What I found in the RV shower was suds take a long time to drain. I know there are fast-drain upgrades but I discovered a no-cost hack. Simple. Change the order I washed. In an RV shower, now my shower goes in this order. Turn on water. Get wet. Wash and rinse hair. Wash and rinse body. Condition and rinse hair. Wash face. Last all-over body rinse and rinse out shower. Turn off water.

Do you see the difference? Do the sudsy things first. That way the remainder of the shower helps flush the soap down the drain.

My second tip: switch from bar soap to a bath gel or body wash. It does two things. First, the bath gel sudsy break up and go down the drain much faster than bar soap. Second, bath gel doesn’t leave that thick scummy residue like bar soap. And, men, in case you are thinking body wash only comes in flowery, girly smells (Sweet Pea is one of my favorites), it does not. There are great men’s body washes as well.

Photo by Skyler King on Unsplash

Steam in a shower = good. Steam in an RV = bad.

Third tip. After I learned about mold the hard way (and in the process ruined an $800 mattress), I’ve been extra sensitive to moisture in my trailer. Obviously, showering creates steam. And steam is traveling moisture. A little roof fan in my bathroom pulls the air out. I turn it on when I shower. I leave this running for an hour or two afterwards.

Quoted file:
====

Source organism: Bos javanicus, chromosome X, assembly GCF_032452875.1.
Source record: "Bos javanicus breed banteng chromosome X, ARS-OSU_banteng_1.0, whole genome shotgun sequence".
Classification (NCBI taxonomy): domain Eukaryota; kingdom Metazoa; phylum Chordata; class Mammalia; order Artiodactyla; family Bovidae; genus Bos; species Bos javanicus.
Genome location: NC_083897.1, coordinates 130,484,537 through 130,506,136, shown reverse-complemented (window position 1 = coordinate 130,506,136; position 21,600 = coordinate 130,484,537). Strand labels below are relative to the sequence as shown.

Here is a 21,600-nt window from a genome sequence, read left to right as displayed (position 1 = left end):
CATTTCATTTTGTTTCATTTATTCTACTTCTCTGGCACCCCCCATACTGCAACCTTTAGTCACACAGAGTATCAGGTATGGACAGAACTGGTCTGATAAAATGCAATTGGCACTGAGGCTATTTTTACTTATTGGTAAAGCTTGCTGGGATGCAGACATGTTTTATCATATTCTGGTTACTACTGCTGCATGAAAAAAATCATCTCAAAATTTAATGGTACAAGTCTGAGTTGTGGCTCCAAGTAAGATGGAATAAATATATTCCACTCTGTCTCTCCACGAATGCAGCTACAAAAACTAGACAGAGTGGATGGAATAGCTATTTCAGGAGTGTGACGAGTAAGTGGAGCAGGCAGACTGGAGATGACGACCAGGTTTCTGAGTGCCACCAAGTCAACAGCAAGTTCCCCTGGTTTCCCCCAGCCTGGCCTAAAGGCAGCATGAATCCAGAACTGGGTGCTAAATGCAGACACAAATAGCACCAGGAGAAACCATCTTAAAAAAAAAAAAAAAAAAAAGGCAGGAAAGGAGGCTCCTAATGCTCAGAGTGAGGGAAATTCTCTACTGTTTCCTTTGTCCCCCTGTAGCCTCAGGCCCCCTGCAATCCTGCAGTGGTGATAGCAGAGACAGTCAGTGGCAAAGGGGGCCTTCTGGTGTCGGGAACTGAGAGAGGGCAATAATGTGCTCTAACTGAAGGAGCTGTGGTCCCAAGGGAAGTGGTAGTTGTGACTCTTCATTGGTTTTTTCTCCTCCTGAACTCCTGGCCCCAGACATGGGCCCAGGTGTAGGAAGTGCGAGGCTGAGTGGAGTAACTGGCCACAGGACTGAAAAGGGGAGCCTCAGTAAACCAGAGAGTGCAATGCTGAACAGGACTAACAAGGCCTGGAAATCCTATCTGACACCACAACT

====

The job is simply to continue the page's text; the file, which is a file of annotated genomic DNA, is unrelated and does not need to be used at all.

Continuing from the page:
Similarly, I open the small window in the bathroom. Except in the very coldest temperatures (like when it was in the teens and 20s in Walla Walla), I will open the window. If the temperature is less than ideal, I shut it immediately after I turn off the water. But if it isn’t bringing in too much cold or hot, I’ll leave it open to help air circulate.

My fourth tip: be sure window blinds are closed. This really isn’t a tip for showering, but it is a tip for not giving your RV neighbors a peep show. It’s an obvious tip. And one that’s dependent on your rig’s layout. But like other obvious things, it can be so obvious you don’t think about it. No thinking about it, that is, until you are coming out of the bathroom to find all the blinds open and you with nothing on.

Fifth, have your towel nearby. Again, maybe obvious. But in a wet bath, you can’t leave the towel in the bathroom or it would get soaked. Without thinking, it’s easy to toss it on the pile of the other things you have to remove from the bathroom before you shower. If you are like me, the bathroom halfway serves as a storage area so it takes several armfuls to prep the shower for turning on the water. I installed a hook just outside the bathroom, a perfect place for the towel. Most of the time I even remember to put the towel on that very handy hook. For drying and storing the towel, however, the towel returns to the bathroom and the hook get re-purposed (usually for a trash bag to hang).